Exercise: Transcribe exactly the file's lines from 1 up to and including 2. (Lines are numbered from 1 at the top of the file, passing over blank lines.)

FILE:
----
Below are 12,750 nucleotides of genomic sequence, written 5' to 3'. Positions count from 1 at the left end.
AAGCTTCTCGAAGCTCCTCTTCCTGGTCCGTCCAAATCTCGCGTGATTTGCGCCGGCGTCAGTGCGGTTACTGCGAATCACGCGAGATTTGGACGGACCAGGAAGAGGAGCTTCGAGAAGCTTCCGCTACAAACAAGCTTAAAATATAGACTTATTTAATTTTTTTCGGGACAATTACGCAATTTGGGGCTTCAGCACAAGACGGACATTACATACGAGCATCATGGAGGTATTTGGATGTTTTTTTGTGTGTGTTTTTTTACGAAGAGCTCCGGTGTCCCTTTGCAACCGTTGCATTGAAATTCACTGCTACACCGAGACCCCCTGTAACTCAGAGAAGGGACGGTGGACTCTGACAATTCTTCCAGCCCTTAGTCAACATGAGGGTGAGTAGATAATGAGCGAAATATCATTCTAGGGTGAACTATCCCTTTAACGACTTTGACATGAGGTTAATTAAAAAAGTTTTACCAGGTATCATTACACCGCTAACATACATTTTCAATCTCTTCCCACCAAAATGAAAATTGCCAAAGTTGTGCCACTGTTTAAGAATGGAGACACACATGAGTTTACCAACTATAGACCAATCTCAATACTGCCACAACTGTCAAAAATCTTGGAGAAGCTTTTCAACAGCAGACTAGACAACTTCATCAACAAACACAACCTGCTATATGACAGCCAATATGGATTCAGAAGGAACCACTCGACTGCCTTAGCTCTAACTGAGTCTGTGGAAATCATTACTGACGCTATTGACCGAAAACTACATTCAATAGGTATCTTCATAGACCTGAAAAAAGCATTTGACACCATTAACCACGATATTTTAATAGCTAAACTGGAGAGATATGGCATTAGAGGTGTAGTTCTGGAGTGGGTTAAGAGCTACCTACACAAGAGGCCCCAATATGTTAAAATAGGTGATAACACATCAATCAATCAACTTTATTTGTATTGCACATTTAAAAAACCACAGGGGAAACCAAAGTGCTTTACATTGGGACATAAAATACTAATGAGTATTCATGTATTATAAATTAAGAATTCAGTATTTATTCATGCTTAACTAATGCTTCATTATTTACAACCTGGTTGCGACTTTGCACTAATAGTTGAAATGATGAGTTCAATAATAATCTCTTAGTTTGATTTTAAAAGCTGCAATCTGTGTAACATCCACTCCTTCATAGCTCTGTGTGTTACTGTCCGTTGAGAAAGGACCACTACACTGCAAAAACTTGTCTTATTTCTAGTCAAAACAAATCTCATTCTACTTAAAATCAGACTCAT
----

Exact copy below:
Below are 12,750 nucleotides of genomic sequence, written 5' to 3'. Positions count from 1 at the left end.
AAGCTTCTCGAAGCTCCTCTTCCTGGTCCGTCCAAATCTCGCGTGATTTGCGCCGGCGTCAGTGCGGTTACTGCGAATCACGCGAGATTTGGACGGACCAGGAAGAGGAGCTTCGAGAAGCTTCCGCTACAAACAAGCTTAAAATATAGACTTATTTAATTTTTTTCGGGACAATTACGCAATTTGGGGCTTCAGCACAAGACGGACATTACATACGAGCATCATGGAGGTATTTGGATGTTTTTTTGTGTGTGTTTTTTTACGAAGAGCTCCGGTGTCCCTTTGCAACCGTTGCATTGAAATTCACTGCTACACCGAGACCCCCTGTAACTCAGAGAAGGGACGGTGGACTCTGACAATTCTTCCAGCCCTTAGTCAACATGAGGGTGAGTAGATAATGAGCGAAATATCATTCTAGGGTGAACTATCCCTTTAACGACTTTGACATGAGGTTAATTAAAAAAGTTTTACCAGGTATCATTACACCGCTAACATACATTTTCAATCTCTTCCCACCAAAATGAAAATTGCCAAAGTTGTGCCACTGTTTAAGAATGGAGACACACATGAGTTTACCAACTATAGACCAATCTCAATACTGCCACAACTGTCAAAAATCTTGGAGAAGCTTTTCAACAGCAGACTAGACAACTTCATCAACAAACACAACCTGCTATATGACAGCCAATATGGATTCAGAAGGAACCACTCGACTGCCTTAGCTCTAACTGAGTCTGTGGAAATCATTACTGACGCTATTGACCGAAAACTACATTCAATAGGTATCTTCATAGACCTGAAAAAAGCATTTGACACCATTAACCACGATATTTTAATAGCTAAACTGGAGAGATATGGCATTAGAGGTGTAGTTCTGGAGTGGGTTAAGAGCTACCTACACAAGAGGCCCCAATATGTTAAAATAGGTGATAACACATCAATCAATCAACTTTATTTGTATTGCACATTTAAAAAACCACAGGGGAAACCAAAGTGCTTTACATTGGGACATAAAATACTAATGAGTATTCATGTATTATAAATTAAGAATTCAGTATTTATTCATGCTTAACTAATGCTTCATTATTTACAACCTGGTTGCGACTTTGCACTAATAGTTGAAATGATGAGTTCAATAATAATCTCTTAGTTTGATTTTAAAAGCTGCAATCTGTGTAACATCCACTCCTTCATAGCTCTGTGTGTTACTGTCCGTTGAGAAAGGACCACTACACTGCAAAAACTTGTCTTATTTCTAGTCAAAACAAATCTCATTCTACTTAAAATCAGACTCAT